“It was clearly a high-speed head-on collision between two heavy vehicles,” Landsberg told reporters. The NTSB sent a 12-member team to investigate.

“We have literally thousands of photos that were taken by various rescuers and there is no doubt about the force of the impact.”

Landsberg said it’s not clear why the full-size spare failed before the crash.

“On the roads 100 people die (a day),” he said. “Every two days the equivalent of a crashed Boeing 737 dies. Think about it. That’s what puts this into perspective. And we should have started doing something about it long ago.”

Thursday at least six people died in a multi-vehicle crash on Interstate 57 in Missouri, the Mississippi County Coroner told WABNEWS.

“Dejected and broken but strong”

As investigators try to determine what caused the crash, Southwest University is grappling with the emotional toll. “Our institution is broken and broken, but strong,” Paula Smith, the university’s vice president of financial services, said Thursday.

Many students at the university, with an enrollment of about 1,100 students, including about 300 on campus, will return from spring break over the weekend, and the school is planning a memorial assembly for next week, according to Tipton, the rector.

“This is not the kind of thing you would think could happen. And it shouldn’t happen,” he said.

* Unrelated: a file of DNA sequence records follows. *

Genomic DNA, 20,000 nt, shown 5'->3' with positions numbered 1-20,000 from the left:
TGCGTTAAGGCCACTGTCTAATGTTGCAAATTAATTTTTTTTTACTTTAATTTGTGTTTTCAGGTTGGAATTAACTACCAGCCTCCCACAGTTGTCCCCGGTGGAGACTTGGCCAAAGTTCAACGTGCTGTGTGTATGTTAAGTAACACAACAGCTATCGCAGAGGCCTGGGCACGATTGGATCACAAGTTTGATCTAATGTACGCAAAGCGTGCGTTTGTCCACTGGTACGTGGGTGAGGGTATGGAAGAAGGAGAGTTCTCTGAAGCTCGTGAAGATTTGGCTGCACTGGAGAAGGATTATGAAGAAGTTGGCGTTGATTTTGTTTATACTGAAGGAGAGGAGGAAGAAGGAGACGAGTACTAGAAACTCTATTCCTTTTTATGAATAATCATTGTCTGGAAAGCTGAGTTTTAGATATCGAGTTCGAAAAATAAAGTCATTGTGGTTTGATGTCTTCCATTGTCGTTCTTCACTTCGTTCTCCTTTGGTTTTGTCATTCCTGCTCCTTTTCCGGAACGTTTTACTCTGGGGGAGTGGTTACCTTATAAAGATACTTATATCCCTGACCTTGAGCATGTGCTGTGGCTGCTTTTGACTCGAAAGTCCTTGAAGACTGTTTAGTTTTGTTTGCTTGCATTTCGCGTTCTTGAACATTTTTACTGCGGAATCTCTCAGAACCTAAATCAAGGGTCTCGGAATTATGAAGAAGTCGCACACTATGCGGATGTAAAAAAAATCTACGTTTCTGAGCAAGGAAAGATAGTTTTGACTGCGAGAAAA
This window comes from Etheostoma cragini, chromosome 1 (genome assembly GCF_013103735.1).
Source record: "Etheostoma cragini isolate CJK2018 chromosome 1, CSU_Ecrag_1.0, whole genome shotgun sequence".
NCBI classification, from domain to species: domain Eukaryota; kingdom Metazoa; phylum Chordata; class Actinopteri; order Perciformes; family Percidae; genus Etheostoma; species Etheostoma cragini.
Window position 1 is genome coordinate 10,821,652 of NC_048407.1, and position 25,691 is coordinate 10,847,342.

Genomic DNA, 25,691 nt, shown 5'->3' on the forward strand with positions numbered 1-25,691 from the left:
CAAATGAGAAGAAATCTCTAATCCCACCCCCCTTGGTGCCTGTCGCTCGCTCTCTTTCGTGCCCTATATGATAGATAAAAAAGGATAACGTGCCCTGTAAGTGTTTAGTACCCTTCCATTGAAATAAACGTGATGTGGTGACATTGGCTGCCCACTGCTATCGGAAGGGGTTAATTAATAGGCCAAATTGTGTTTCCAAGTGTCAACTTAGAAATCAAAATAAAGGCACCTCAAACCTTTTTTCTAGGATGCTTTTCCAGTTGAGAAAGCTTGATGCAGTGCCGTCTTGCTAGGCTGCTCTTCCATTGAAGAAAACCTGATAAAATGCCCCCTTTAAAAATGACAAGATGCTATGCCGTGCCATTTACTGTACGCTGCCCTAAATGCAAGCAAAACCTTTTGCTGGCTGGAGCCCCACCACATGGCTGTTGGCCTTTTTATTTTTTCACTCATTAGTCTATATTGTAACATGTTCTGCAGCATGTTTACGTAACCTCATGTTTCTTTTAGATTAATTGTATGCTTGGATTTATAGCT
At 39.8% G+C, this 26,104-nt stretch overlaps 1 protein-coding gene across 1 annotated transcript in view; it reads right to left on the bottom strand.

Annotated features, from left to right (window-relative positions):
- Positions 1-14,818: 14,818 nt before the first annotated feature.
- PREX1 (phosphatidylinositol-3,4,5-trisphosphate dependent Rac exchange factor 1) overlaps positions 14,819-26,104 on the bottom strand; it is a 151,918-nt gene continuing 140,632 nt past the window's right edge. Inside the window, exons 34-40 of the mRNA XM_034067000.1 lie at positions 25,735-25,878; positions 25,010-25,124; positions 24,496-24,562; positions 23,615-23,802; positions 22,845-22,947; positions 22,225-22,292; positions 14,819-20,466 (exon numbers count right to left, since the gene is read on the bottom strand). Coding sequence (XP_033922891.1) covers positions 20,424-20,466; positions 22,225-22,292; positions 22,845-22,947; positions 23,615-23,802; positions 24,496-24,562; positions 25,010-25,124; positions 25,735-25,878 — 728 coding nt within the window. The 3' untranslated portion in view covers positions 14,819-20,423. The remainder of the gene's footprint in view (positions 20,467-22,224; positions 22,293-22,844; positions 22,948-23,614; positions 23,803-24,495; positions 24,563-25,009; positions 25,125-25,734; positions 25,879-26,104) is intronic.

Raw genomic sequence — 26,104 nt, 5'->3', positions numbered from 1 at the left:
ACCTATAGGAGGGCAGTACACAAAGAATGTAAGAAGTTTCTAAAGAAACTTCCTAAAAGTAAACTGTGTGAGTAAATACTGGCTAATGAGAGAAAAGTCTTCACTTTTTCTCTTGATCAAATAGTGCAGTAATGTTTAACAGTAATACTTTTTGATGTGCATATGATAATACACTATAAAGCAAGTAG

Tipton added, “For any of you who have lost a loved one or family member, it’s the same feeling here. They’re not just students and coaches. They’re loved ones to us. They’re members of our family here on campus.” “.

One of the victims was Laci Stone, a first-year member of the women’s golf team who specialized in business management, according to a relative.

The six USW student-athletes killed in a crash Tuesday were identified as (top row, left to right) Laci Stone, Jackson Zinn, Karisa Raines, (bottom row, left to right) Mauricio Sanchez, Travis Garcia and Tiago Sousa.

“Last night Laci’s golf team had an accident leaving a golf tournament. Our sweet Laci did not survive,” Laci’s mother, Chelsi Stone, posted on Facebook. “Our Laci is gone! She was an absolute ray of sunshine during this short time on earth.”

Laci, 18, from Nocona, Texas, was one of three siblings.

“We will never be the same after this and we just don’t understand how this happened to our amazing, beautiful, smart, joyful girl,” her mother said.

The school identified the other students who died as Mauricio Sánchez, 19, from Mexico; Travis Garcia, 19, of Pleasanton, Texas; Jackson Zinn, 22, of Westminster, Colo.; Karisa Raines, 21, of Fort Stockton, Texas; and Tiago Sousa, 18, from Portugal.